As “Orange is the New Black” actor Matt McGorry tweeted, “#BlackLivesMatter doesn’t mean other lives don’t. Like people who say ‘Save The Rainforests’ aren’t saying [Forget] All Other Types of Forests’.”
American race relations are only one example of the discrimination and discord that seethe beneath the surface.
Trump’s campaign for and election as President of the United States seemed to call attention to every major issue in our society. As a nominee, he addressed race relations, sexism, and LGBT+ rights, to name a few. However, as the Republican nominee, there was a large portion of the population left unhappy with how he addressed those topics.
To racial minorities, he said, “When Mexico sends its people, they’re not sending their best… They’re bringing drugs. They’re bringing crime. They’re rapists.”
To women, he said, “I don’t even wait. And when you’re a star, they let you do it. You can do anything.” The rest, while widely known, isn’t school newspaper-appropriate.
To the LGBT+ community, he said, “I hate it. I am a traditionalist. I have so many fabulous friends who happen to be gay, but I am a traditionalist.”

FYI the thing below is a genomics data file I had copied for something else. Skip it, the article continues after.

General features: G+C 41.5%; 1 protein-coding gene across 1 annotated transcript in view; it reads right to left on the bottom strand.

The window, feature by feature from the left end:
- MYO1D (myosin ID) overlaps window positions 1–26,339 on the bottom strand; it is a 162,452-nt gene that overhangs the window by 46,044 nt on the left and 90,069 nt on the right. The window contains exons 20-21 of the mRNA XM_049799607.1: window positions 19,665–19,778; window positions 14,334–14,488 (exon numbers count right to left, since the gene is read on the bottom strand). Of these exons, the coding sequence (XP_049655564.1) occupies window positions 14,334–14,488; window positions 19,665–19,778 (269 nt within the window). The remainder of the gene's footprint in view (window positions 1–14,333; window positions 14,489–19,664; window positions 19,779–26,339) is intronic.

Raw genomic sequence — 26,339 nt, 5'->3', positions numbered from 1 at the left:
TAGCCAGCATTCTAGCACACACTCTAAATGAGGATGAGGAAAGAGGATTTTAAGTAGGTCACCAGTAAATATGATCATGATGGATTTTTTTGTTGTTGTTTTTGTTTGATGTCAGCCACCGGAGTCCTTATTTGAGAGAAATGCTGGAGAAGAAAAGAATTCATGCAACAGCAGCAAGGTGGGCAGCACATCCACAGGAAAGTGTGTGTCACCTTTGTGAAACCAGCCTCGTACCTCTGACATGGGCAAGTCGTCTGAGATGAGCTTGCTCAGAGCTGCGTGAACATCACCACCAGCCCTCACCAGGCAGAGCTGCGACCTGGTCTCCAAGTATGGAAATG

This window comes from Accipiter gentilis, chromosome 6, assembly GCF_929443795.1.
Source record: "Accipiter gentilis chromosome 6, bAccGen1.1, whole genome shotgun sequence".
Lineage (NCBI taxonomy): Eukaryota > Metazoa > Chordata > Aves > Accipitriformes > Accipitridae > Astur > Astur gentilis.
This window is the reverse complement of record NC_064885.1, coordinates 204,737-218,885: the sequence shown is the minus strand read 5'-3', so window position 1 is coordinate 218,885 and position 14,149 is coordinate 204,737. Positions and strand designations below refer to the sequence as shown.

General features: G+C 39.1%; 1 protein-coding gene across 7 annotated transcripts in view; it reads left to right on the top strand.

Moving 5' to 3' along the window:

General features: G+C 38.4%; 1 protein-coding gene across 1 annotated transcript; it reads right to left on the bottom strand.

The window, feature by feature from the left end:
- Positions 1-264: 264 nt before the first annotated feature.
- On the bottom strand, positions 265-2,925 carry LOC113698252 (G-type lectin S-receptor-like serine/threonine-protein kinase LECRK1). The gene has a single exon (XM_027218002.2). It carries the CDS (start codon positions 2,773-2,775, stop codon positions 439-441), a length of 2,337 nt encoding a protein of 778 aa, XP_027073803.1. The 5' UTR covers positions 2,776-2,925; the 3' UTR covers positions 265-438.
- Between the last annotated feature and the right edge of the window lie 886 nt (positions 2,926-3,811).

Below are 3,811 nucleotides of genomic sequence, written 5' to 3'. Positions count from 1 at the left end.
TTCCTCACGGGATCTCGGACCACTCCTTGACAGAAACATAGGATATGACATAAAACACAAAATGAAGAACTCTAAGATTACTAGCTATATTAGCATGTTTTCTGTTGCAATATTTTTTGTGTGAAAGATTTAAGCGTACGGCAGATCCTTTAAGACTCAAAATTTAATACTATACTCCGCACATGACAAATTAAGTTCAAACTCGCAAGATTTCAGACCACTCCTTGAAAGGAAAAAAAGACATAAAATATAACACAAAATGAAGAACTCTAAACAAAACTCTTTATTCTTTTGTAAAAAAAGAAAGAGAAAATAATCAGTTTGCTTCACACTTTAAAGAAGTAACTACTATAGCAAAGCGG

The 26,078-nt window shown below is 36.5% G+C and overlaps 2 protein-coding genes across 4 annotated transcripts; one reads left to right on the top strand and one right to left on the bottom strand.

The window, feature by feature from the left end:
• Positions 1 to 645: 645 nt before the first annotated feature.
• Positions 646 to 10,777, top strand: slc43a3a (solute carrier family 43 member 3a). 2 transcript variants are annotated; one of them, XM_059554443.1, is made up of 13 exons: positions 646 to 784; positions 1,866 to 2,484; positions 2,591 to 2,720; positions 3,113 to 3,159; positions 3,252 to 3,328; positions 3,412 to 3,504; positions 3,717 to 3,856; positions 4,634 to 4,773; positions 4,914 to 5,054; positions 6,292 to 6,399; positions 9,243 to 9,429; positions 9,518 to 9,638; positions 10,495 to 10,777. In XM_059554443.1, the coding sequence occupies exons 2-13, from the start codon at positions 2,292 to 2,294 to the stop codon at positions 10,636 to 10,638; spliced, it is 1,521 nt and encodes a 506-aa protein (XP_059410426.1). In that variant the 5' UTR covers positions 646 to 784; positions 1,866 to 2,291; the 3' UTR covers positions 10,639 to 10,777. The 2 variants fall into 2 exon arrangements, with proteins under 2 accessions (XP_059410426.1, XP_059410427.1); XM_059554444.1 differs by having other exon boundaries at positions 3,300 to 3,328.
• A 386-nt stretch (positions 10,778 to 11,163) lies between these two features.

It’s easy to pin problems on Trump because of how vehemently he perpetuates them and how far in the public eye he is. So many people are only now turning their eyes to centuries of systematic oppression and discrimination, when it’s been there since long before the 2016 presidential election.
Allowing ourselves to wrap these issues up in one man is dangerous. His character bleeds into the problem, and the problem into his character. It grows difficult to distinguish the two: are we criticizing Trump, or are we trying to address deep-seated societal issues? Once he leaves, do our country’s problems leave with him? Another four or another eight years isn’t going to resolve everything, and thinking that it will – that racism, sexism, and homophobia vanish once their symbol does – is foolish.
It is an excuse to ignore the full scope of oppression, an excuse to reduce it down to one mere man.
Yes, he perpetuates and even symbolizes conservative views of increasingly controversial issues. However, we can’t forget that at a base level America’s problems have about as little to do with Trump as he has business being in the White House.